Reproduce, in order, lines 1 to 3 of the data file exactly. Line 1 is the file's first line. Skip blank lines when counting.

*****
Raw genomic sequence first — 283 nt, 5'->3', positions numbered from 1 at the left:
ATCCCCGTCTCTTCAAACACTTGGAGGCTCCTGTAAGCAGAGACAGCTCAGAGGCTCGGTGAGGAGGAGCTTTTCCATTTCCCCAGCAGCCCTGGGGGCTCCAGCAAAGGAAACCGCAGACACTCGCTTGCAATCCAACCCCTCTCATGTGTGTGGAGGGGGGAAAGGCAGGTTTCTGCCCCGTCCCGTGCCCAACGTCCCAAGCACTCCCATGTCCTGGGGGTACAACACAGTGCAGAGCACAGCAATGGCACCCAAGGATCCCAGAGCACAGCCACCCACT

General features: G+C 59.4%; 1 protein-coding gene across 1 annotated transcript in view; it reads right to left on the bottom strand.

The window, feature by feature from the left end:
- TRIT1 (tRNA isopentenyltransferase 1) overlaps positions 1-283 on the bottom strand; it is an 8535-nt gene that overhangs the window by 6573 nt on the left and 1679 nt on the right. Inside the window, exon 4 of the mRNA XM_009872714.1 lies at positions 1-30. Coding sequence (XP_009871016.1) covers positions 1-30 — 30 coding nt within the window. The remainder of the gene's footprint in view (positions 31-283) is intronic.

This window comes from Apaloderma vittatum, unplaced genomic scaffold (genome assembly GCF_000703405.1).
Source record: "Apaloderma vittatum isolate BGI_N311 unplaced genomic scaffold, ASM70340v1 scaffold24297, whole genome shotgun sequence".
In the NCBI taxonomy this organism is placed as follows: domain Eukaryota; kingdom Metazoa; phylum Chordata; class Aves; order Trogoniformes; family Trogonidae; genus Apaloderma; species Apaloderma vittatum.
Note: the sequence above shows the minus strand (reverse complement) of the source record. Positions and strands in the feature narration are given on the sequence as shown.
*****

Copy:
Raw genomic sequence first — 283 nt, 5'->3', positions numbered from 1 at the left:
ATCCCCGTCTCTTCAAACACTTGGAGGCTCCTGTAAGCAGAGACAGCTCAGAGGCTCGGTGAGGAGGAGCTTTTCCATTTCCCCAGCAGCCCTGGGGGCTCCAGCAAAGGAAACCGCAGACACTCGCTTGCAATCCAACCCCTCTCATGTGTGTGGAGGGGGGAAAGGCAGGTTTCTGCCCCGTCCCGTGCCCAACGTCCCAAGCACTCCCATGTCCTGGGGGTACAACACAGTGCAGAGCACAGCAATGGCACCCAAGGATCCCAGAGCACAGCCACCCACT

General features: G+C 59.4%; 1 protein-coding gene across 1 annotated transcript in view; it reads right to left on the bottom strand.